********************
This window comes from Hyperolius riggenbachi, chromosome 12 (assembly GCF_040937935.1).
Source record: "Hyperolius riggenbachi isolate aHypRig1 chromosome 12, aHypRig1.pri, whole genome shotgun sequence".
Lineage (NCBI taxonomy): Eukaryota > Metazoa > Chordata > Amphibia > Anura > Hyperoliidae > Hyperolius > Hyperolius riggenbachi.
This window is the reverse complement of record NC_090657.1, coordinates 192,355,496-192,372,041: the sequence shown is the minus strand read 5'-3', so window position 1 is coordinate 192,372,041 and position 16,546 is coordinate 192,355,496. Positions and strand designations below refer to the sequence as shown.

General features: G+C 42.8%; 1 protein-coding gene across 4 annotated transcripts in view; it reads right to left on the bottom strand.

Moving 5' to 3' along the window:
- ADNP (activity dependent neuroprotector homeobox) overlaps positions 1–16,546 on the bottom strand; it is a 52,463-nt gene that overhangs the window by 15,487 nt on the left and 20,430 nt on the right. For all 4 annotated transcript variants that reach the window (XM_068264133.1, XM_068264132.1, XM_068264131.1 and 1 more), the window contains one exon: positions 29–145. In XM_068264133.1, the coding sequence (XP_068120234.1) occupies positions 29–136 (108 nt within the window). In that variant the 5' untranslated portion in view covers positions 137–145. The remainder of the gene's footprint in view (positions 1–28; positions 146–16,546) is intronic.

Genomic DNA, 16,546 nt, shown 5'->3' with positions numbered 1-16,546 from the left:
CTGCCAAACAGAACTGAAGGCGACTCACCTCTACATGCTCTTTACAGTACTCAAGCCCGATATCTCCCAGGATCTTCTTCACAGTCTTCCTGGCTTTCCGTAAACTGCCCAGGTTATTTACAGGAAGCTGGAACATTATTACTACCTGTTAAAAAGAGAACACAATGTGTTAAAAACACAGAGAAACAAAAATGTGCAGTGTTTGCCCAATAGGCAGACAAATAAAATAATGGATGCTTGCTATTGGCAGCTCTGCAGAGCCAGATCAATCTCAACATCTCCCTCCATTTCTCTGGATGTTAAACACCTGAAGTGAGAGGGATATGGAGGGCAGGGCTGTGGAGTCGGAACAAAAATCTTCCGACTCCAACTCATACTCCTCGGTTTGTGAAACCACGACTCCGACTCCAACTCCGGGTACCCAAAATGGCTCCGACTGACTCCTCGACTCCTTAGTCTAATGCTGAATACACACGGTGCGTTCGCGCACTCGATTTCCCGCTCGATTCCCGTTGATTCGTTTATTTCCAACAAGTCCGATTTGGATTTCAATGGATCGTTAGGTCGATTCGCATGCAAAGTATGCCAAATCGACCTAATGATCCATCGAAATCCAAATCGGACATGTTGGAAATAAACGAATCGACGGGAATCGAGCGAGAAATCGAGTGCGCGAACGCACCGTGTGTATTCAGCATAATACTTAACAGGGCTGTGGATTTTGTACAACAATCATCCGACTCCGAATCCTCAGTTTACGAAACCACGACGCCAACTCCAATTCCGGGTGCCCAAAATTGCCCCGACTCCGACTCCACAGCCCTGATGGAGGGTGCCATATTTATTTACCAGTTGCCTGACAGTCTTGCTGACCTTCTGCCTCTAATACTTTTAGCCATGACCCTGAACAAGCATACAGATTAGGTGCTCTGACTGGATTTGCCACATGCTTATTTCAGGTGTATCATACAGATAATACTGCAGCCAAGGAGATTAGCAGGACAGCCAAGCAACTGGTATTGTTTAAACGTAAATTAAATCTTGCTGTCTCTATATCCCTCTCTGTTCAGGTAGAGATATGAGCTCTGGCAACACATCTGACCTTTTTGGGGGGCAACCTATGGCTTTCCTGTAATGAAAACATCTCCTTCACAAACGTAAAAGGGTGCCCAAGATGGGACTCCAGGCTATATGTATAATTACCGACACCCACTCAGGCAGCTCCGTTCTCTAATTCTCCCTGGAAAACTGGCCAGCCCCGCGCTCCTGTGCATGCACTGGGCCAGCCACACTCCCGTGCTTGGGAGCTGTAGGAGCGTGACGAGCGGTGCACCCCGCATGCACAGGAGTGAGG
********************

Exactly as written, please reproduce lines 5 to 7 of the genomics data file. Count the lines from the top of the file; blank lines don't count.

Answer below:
General features: G+C 42.8%; 1 protein-coding gene across 4 annotated transcripts in view; it reads right to left on the bottom strand.

Moving 5' to 3' along the window:
- ADNP (activity dependent neuroprotector homeobox) overlaps positions 1–16,546 on the bottom strand; it is a 52,463-nt gene that overhangs the window by 15,487 nt on the left and 20,430 nt on the right. For all 4 annotated transcript variants that reach the window (XM_068264133.1, XM_068264132.1, XM_068264131.1 and 1 more), the window contains one exon: positions 29–145. In XM_068264133.1, the coding sequence (XP_068120234.1) occupies positions 29–136 (108 nt within the window). In that variant the 5' untranslated portion in view covers positions 137–145. The remainder of the gene's footprint in view (positions 1–28; positions 146–16,546) is intronic.